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What Is Donor-Centered Moves Management?

May 11, 2015

Yes-no_seesawWhat is donor-centered moves management? It's a donor cultivation approach that combines LOVE with a great MANAGEMENT SYSTEM to help you plan, make, and keep track of all the "moves" or "touches" per year targeting your major gift prospects.

Each "move" is thoughtfully designed to move your prospect along a relationship continuum — from awareness...to interest...to involvement...to investment — depending on where he or she currently is on that continuum.

When sufficient moves have been made and your prospect is feeling really good about your nonprofit — devoted to it, in fact — the final move is a request for a gift (or gift increase). One person, designated the Moves Manager, assures that all moves are coordinated and the solicitation occurs at the appropriate time.

You want (and need) to get your donor prospects to the point of active commitment. That's the point where they are able to answer "true" to the following questions:

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Weekend Link Roundup (May 9-10, 2015)

May 10, 2015

TulipsOur weekly roundup of noteworthy items from and about the social sectorFor more links to great content, follow us on Twitter at @pndblog....

Climate Change

According to a report from the Asian Development Bank, the battle against climate change is likely to be won or lost in Asia's expanding megacities, which are poised to contribute more than half the rise in global greenhouse gas emissions over the next twenty years.

In a Q&A with the Nature Conservancy's Mark Tercek, Jerry Taylor, of the Niskanen Center, makes the conservative case for a tax on carbon tax. 

Corporate Philanthropy

On the Tech Crunch site, Kim-Mai Cutler reports on Salesforce Foundation head Suzanne DiBianca's efforts to spread the San Francisco-based cloud-based computing company's "1-1-1" philanthropic model" -- in which 1 percent of the company’s equity is set aside for philanthropic donations, 1 percent of employee time is earmarked for volunteering, and 1 percent of its products and services are donated to nonprofits -- to the tech startup scene in New York City.

Data Visualization

On the Fast.co Design site, Mark Wilson, founder of Philanthroper.com, reports  that the days of the truly creative infographic are over, killed -- like so much else -- by the smartphone, which now accounts for roughly 50 percent of the traffic on the World Wide Web.

Disaster Relief

Be sure to check out the report in The New Yorker by Prasant Jha, an associate editor at the Hindustan Times and a visiting fellow at the Center for the Advanced Study of India at the University of Pennsylvania, on the scale of the devastation in and around Kathmandu, the sprawling capital city of Nepal, which was struck by a magnitude 7.8 earthquake on April 25.  Elsewhere, the Asian Philanthropy Forum shares some helpful advice and a list of NGOs currently on the ground in Nepal, which will be dealing with the consequences of the disaster for weeks, months, and years to come.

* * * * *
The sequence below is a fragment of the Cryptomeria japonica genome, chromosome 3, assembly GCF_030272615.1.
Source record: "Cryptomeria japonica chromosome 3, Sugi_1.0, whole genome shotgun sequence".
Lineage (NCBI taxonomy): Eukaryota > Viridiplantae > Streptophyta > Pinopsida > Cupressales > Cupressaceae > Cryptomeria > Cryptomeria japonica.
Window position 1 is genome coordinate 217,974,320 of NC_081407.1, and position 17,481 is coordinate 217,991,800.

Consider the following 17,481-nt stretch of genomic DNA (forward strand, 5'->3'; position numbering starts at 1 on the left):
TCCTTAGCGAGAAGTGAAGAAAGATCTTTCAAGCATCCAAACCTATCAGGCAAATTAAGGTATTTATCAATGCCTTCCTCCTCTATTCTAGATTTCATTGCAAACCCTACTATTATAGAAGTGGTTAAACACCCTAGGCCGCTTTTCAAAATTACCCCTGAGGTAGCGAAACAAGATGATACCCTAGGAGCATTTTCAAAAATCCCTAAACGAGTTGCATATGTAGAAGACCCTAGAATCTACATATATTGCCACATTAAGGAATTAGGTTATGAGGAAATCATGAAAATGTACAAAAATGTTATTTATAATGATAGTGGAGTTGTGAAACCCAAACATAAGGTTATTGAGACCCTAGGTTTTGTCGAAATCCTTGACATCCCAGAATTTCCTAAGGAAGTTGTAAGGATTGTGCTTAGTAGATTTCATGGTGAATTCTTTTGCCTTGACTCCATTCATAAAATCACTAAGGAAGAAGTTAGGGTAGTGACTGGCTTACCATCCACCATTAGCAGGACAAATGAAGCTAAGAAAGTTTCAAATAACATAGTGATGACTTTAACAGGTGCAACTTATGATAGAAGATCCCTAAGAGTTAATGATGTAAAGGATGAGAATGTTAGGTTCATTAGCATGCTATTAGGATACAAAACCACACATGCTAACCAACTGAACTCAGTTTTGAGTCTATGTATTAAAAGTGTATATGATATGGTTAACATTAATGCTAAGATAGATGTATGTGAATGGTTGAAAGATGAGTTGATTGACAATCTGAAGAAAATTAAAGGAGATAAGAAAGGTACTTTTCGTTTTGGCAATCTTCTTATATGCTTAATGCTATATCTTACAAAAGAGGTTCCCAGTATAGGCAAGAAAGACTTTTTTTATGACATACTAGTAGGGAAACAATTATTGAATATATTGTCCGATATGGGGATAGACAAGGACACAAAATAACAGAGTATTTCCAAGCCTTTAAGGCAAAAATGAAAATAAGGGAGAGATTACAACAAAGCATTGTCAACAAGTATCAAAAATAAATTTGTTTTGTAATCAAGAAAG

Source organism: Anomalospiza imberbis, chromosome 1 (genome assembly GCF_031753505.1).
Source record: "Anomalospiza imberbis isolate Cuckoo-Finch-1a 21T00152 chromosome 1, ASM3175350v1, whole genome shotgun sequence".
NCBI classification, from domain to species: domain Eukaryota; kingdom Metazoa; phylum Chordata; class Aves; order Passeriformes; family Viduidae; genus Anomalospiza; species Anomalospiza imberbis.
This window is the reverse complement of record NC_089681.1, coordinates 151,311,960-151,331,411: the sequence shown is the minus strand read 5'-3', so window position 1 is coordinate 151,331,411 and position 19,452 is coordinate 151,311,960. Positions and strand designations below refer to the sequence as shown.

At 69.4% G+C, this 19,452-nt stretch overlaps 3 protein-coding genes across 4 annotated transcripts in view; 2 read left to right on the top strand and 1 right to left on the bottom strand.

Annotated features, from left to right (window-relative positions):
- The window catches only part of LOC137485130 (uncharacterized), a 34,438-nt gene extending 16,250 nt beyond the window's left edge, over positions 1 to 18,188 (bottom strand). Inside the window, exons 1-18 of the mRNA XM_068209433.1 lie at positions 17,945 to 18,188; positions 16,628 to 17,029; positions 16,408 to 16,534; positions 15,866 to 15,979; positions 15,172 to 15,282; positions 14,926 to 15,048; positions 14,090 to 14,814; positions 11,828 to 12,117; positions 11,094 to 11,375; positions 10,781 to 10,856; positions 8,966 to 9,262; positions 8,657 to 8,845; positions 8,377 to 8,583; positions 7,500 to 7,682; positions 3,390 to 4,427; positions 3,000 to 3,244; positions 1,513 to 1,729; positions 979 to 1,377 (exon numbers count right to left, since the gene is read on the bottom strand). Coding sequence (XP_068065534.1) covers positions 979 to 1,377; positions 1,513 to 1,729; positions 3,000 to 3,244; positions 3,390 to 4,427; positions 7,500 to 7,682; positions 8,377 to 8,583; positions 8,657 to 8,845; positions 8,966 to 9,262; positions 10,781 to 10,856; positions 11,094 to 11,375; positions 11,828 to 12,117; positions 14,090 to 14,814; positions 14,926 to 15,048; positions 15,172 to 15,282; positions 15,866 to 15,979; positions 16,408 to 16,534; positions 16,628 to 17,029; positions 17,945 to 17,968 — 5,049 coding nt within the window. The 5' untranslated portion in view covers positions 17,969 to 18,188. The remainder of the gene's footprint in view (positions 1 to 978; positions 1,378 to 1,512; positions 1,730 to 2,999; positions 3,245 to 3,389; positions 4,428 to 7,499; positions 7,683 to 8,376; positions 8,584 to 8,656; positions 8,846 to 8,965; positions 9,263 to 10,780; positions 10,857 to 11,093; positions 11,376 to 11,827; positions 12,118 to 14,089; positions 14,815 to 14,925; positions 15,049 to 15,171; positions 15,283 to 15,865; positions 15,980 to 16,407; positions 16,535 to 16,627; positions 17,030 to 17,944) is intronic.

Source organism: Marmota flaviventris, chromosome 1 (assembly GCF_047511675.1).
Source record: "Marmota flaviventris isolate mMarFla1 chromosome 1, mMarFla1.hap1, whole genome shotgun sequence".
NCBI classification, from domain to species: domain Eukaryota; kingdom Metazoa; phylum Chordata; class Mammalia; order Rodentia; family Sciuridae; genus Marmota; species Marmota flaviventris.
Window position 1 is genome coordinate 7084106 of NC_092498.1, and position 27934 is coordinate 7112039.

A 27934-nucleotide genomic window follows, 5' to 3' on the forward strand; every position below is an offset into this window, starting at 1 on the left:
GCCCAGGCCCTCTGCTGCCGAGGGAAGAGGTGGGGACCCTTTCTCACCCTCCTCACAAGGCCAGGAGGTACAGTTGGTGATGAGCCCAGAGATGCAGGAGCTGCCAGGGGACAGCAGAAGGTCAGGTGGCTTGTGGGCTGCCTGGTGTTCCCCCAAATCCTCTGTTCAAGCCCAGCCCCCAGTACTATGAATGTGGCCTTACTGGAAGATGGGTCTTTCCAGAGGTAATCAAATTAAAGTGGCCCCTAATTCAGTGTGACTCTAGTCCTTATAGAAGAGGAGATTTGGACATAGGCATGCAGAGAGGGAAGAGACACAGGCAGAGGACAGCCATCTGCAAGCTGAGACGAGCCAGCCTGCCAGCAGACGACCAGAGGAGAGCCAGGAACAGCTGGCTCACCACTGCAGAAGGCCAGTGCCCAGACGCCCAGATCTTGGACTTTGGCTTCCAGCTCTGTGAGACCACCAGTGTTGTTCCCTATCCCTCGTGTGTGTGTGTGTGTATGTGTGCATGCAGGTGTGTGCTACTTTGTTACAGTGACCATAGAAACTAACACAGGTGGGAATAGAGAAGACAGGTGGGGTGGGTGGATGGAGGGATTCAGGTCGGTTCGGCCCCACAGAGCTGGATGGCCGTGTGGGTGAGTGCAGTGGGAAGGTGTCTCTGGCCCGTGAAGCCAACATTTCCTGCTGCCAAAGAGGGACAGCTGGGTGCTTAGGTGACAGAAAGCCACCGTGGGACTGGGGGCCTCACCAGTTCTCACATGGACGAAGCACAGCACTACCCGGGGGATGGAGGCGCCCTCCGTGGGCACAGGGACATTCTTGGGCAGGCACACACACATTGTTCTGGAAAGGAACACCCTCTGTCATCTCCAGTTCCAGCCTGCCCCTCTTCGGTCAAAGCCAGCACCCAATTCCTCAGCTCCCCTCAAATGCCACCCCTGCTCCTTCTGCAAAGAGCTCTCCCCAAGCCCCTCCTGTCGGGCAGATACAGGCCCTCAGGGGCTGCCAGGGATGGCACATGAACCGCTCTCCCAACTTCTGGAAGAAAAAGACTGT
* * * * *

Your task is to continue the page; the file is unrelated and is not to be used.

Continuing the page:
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True Board Engagement: How Openness and Access to Board Conversations Has Changed 'Creating the Future'

May 06, 2015

Wilding_pollock_150x350It's a widely held maxim that sunlight, read as transparency and openness for the purpose of this post, is the best disinfectant. While true, we feel this view has an unfortunate undertone of emphasizing the negative: greater transparency is needed in order to prevent and/or catch wrongdoing. It focuses attention on what we hope to avoid rather than what we hope is possible.

At Creating the Future, rather than thinking of sunlight as that thing that disinfects, we embrace the photosynthetic view that letting the light in allows for growth and transformation. We recognize our role in supporting thriving communities and believe that the community should have a role in creating our success at all levels of the organization. Though Creating the Future is not a grantmaking foundation, we believe that all organizations, including foundations, gain by opening up to and actively engaging the communities we are passionate about and that we profess to serve.

In a conversation about boards and governance recently, someone remarked to one of us that "transparency can be transformational," and it's this sort of thinking that powers Creating the Future's approach to leadership, trusteeship, and governance. Beyond just being transparent – allowing people to see us and see that we are "open" – people can actually interact with us and influence our growth in real time. This approach to governance is open not just in the sense of visibility, but open to challenge, praise, and, since board members livestream from various places around the world, the occasional ribbing for the state of our living rooms and barking dogs. (How much more "real life" can it get than that?)

All well and good in theory. But what does this really look like in practice and what does it make possible for us as trustees and anyone else interested in the work of the organization we serve?

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Communicating the Lia Fund’s Sunset Plans to Grantees

May 04, 2015